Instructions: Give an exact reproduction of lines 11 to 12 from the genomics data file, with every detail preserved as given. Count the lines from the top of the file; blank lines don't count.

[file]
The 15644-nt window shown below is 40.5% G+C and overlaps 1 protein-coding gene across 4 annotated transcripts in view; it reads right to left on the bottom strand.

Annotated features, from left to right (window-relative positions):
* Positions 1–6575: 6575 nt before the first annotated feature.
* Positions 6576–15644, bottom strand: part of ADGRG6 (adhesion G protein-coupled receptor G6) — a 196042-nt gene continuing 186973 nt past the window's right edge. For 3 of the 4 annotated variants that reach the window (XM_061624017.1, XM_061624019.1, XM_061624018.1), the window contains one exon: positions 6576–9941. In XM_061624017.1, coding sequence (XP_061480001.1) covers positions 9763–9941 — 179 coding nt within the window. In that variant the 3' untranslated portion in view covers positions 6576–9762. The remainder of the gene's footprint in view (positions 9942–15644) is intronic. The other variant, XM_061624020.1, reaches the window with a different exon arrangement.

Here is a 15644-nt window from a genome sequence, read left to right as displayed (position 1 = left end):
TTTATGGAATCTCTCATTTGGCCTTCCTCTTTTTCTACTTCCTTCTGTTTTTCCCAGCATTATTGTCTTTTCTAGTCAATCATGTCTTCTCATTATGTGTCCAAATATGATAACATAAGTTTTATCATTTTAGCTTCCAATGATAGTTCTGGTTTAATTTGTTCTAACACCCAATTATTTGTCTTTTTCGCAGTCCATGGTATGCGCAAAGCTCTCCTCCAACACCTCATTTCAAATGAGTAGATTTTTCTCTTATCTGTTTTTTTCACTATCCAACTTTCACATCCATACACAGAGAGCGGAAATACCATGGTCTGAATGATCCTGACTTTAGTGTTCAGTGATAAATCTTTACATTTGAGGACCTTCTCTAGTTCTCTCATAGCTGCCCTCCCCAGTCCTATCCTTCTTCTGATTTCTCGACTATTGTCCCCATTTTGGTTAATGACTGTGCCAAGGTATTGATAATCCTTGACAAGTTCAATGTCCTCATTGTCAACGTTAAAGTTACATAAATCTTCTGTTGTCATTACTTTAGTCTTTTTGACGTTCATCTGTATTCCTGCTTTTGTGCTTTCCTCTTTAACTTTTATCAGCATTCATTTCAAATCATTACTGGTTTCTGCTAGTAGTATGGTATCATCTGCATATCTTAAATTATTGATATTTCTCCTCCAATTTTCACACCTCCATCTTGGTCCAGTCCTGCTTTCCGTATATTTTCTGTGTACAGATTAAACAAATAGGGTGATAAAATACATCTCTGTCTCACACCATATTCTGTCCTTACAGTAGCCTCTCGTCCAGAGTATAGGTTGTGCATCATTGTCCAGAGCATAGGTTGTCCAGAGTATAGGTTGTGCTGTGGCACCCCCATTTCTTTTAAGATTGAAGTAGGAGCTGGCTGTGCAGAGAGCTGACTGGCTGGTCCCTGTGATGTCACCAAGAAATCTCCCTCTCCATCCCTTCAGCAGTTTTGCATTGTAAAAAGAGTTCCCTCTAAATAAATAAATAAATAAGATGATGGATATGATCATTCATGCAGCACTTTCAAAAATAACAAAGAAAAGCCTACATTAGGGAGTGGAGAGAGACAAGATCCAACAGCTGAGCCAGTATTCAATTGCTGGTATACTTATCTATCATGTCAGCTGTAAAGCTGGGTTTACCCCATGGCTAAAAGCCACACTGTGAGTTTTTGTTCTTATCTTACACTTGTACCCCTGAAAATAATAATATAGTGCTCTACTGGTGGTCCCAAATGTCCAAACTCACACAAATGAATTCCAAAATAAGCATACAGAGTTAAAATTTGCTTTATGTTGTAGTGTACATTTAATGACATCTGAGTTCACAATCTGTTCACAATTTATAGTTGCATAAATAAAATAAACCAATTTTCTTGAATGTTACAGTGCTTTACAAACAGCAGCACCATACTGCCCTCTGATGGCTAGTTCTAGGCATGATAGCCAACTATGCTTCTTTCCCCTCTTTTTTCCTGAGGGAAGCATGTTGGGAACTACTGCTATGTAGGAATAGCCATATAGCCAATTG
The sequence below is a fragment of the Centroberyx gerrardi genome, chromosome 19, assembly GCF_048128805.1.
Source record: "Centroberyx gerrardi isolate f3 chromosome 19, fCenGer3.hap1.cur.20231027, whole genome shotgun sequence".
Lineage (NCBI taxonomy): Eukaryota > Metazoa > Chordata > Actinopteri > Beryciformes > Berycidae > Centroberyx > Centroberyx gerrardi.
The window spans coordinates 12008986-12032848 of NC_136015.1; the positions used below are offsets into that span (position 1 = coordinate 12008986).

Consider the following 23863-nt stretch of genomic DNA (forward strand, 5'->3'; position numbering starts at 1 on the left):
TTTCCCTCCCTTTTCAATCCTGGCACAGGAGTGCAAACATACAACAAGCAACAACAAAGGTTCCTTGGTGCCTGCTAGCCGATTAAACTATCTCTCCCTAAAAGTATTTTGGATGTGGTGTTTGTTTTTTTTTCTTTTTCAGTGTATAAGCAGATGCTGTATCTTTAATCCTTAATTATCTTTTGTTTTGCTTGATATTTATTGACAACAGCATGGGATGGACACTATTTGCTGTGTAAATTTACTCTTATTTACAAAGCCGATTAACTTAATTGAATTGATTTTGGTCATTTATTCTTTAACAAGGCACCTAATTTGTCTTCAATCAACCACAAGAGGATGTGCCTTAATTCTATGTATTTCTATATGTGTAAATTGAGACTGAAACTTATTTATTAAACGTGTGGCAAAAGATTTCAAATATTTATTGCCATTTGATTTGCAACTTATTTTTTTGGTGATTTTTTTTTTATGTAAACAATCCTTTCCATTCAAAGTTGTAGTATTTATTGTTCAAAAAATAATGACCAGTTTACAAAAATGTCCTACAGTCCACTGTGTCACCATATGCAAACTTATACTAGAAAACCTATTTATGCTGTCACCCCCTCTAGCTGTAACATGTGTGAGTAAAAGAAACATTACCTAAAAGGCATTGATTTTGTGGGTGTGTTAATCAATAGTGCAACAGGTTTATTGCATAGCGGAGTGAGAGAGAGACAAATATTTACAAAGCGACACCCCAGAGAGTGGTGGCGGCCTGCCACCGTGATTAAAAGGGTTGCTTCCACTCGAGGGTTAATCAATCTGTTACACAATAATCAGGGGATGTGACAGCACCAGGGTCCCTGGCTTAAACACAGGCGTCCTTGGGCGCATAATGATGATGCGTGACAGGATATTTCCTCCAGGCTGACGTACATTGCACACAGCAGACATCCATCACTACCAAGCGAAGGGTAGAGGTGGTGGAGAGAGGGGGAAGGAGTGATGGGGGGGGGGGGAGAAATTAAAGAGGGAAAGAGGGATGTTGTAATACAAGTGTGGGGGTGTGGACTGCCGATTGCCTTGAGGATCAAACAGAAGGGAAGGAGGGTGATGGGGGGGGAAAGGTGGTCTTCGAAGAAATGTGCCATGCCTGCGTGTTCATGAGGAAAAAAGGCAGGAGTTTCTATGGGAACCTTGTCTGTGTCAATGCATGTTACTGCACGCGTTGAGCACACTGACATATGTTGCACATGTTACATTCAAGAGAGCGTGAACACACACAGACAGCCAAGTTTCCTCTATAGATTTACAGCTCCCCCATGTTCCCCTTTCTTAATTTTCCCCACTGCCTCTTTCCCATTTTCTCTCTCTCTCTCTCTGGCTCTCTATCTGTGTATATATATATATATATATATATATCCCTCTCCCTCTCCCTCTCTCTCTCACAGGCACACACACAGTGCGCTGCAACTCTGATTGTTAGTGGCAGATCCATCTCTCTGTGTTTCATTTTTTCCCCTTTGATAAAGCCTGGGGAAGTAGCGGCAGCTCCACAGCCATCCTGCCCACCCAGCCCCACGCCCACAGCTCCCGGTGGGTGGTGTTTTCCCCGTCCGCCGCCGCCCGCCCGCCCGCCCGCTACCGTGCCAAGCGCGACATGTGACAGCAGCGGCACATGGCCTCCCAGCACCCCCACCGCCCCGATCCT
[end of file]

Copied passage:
Consider the following 23863-nt stretch of genomic DNA (forward strand, 5'->3'; position numbering starts at 1 on the left):
TTTCCCTCCCTTTTCAATCCTGGCACAGGAGTGCAAACATACAACAAGCAACAACAAAGGTTCCTTGGTGCCTGCTAGCCGATTAAACTATCTCTCCCTAAAAGTATTTTGGATGTGGTGTTTGTTTTTTTTTCTTTTTCAGTGTATAAGCAGATGCTGTATCTTTAATCCTTAATTATCTTTTGTTTTGCTTGATATTTATTGACAACAGCATGGGATGGACACTATTTGCTGTGTAAATTTACTCTTATTTACAAAGCCGATTAACTTAATTGAATTGATTTTGGTCATTTATTCTTTAACAAGGCACCTAATTTGTCTTCAATCAACCACAAGAGGATGTGCCTTAATTCTATGTATTTCTATATGTGTAAATTGAGACTGAAACTTATTTATTAAACGTGTGGCAAAAGATTTCAAATATTTATTGCCATTTGATTTGCAACTTATTTTTTTGGTGATTTTTTTTTTATGTAAACAATCCTTTCCATTCAAAGTTGTAGTATTTATTGTTCAAAAAATAATGACCAGTTTACAAAAATGTCCTACAGTCCACTGTGTCACCATATGCAAACTTATACTAGAAAACCTATTTATGCTGTCACCCCCTCTAGCTGTAACATGTGTGAGTAAAAGAAACATTACCTAAAAGGCATTGATTTTGTGGGTGTGTTAATCAATAGTGCAACAGGTTTATTGCATAGCGGAGTGAGAGAGAGACAAATATTTACAAAGCGACACCCCAGAGAGTGGTGGCGGCCTGCCACCGTGATTAAAAGGGTTGCTTCCACTCGAGGGTTAATCAATCTGTTACACAATAATCAGGGGATGTGACAGCACCAGGGTCCCTGGCTTAAACACAGGCGTCCTTGGGCGCATAATGATGATGCGTGACAGGATATTTCCTCCAGGCTGACGTACATTGCACACAGCAGACATCCATCACTACCAAGCGAAGGGTAGAGGTGGTGGAGAGAGGGGGAAGGAGTGATGGGGGGGGGGGGAGAAATTAAAGAGGGAAAGAGGGATGTTGTAATACAAGTGTGGGGGTGTGGACTGCCGATTGCCTTGAGGATCAAACAGAAGGGAAGGAGGGTGATGGGGGGGGAAAGGTGGTCTTCGAAGAAATGTGCCATGCCTGCGTGTTCATGAGGAAAAAAGGCAGGAGTTTCTATGGGAACCTTGTCTGTGTCAATGCATGTTACTGCACGCGTTGAGCACACTGACATATGTTGCACATGTTACATTCAAGAGAGCGTGAACACACACAGACAGCCAAGTTTCCTCTATAGATTTACAGCTCCCCCATGTTCCCCTTTCTTAATTTTCCCCACTGCCTCTTTCCCATTTTCTCTCTCTCTCTCTCTGGCTCTCTATCTGTGTATATATATATATATATATATATATCCCTCTCCCTCTCCCTCTCTCTCTCACAGGCACACACACAGTGCGCTGCAACTCTGATTGTTAGTGGCAGATCCATCTCTCTGTGTTTCATTTTTTCCCCTTTGATAAAGCCTGGGGAAGTAGCGGCAGCTCCACAGCCATCCTGCCCACCCAGCCCCACGCCCACAGCTCCCGGTGGGTGGTGTTTTCCCCGTCCGCCGCCGCCCGCCCGCCCGCCCGCTACCGTGCCAAGCGCGACATGTGACAGCAGCGGCACATGGCCTCCCAGCACCCCCACCGCCCCGATCCT